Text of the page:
“They were very excited to get these new clothes,” said Toussaint. “They had gone through so much. We kept asking ourselves, ‘Who will take care of them?’”
At one point, the team even considered bringing the children back to the U.S., but legally this was nearly impossible. Leaving them behind as the mission ended was emotionally difficult for everyone.
“It’s so heart-rending,” said Toussaint. “We don’t know where they are. We hope one day we will find them.”
Tragedy and triumph
Equally distressing was Toussaint’s experience with a French nun. The school where she taught had collapsed, and she said there were still children inside calling for help.
“I went to the school which had four stories pancaked,” he said. “We looked through the ruins and found dead children. We found the corpses of two children embracing. I had never seen anything like this in my life.”
The nun insisted that she heard children, but no one else heard anything. Then it dawned on Toussaint that the nun was in shock, still hearing her students’ cries. Despite the tragedy in front of him, Toussaint returned to treat the injured gathered at the hospital.
Toussaint said he and his team were impressed by the Haitians’ patience as they waited for hours without complaint. Some Haitians volunteered to translate for the doctors. None were paid and none had food. When the team realized this, they shared their own food.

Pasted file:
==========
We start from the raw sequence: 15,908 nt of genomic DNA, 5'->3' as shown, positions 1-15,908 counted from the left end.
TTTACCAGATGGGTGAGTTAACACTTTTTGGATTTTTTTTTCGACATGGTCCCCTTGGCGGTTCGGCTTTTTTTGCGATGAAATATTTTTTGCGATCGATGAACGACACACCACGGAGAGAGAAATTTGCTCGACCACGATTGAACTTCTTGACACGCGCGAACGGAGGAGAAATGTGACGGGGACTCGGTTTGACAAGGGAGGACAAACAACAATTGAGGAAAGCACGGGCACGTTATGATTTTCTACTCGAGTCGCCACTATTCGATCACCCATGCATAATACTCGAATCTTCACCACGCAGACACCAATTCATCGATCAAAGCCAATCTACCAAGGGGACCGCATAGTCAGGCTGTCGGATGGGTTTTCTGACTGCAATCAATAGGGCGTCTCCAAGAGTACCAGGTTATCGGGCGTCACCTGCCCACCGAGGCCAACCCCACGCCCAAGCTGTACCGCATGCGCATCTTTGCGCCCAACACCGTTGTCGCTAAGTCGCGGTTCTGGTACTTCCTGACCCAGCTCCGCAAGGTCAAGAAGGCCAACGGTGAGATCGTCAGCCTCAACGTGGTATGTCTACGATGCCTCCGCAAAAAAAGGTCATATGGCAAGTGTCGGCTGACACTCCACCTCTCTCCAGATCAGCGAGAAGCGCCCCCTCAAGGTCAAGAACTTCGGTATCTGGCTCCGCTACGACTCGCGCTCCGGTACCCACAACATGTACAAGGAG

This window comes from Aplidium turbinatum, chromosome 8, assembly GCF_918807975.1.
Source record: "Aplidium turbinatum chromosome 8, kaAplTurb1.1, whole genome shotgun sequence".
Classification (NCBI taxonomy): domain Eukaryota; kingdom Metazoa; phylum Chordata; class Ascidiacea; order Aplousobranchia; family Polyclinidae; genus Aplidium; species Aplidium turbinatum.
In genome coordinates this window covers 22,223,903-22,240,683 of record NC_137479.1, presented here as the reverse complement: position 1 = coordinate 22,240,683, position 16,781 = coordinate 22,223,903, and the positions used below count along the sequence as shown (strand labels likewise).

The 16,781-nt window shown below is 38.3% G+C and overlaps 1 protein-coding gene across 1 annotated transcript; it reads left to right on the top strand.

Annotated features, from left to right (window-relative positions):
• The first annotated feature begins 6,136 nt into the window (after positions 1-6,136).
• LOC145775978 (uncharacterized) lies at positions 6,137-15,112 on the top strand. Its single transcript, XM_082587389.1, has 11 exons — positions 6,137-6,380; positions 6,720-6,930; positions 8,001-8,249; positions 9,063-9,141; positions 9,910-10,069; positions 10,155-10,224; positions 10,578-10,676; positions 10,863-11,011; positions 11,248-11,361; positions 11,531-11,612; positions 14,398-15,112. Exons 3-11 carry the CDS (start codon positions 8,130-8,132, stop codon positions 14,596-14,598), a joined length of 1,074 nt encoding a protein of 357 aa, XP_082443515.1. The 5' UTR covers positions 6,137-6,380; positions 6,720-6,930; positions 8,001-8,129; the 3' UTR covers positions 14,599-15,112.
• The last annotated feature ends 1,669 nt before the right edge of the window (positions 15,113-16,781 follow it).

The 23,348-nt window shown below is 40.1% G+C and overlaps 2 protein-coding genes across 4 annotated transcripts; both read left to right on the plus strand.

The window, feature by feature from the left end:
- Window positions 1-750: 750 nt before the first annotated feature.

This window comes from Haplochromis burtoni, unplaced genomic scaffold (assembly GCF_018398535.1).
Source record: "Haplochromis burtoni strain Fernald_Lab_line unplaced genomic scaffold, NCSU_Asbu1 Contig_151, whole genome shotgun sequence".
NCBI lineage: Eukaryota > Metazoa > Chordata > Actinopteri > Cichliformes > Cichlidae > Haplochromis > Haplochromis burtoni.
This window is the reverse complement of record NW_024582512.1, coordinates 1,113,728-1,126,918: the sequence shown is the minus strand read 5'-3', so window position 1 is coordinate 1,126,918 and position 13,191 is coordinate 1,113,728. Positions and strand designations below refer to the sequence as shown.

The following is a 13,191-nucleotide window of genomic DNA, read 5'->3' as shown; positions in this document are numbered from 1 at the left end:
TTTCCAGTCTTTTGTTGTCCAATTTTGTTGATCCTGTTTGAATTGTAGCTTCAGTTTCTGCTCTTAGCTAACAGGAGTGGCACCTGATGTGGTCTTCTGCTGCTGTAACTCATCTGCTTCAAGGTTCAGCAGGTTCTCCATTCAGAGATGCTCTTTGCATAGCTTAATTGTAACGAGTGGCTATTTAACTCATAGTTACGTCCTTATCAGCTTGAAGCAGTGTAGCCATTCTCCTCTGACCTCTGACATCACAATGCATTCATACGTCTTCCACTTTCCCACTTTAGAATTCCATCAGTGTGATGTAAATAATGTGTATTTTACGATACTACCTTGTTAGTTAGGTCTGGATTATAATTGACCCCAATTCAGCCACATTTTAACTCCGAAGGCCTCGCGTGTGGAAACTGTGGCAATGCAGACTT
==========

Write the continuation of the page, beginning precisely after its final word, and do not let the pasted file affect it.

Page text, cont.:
“These people had nothing to give, yet they gave of themselves,” he said.
Throughout their time in Haiti, the team had to constantly think “out of the box.” Limitations on anesthesia forced them to ration or give local anesthesia for situations that would normally require total anesthesia.
A nurse on Toussaint’s team experienced a deep healing while in Haiti. Her son had committed suicide four years prior. She fought with depression for years, but through the team’s work, she found peace.
“She saw other moms who had lost so much more,” said Toussaint. “She hugged me after the trip and thanked me.
“When we came back, we all realized how tremendously blessed we are. It was almost a shock to come back to our culture here relative to the sheer existence of people in Haiti who get up every day trying to find food and water so they can survive another day.”
Some of the staff doctors from Forest Park Medical Center have returned to Haiti in recent months. Toussaint would like to help rebuild the French nun’s school. He has been meeting with Dallas’ Bishop Kevin Farrell to this end.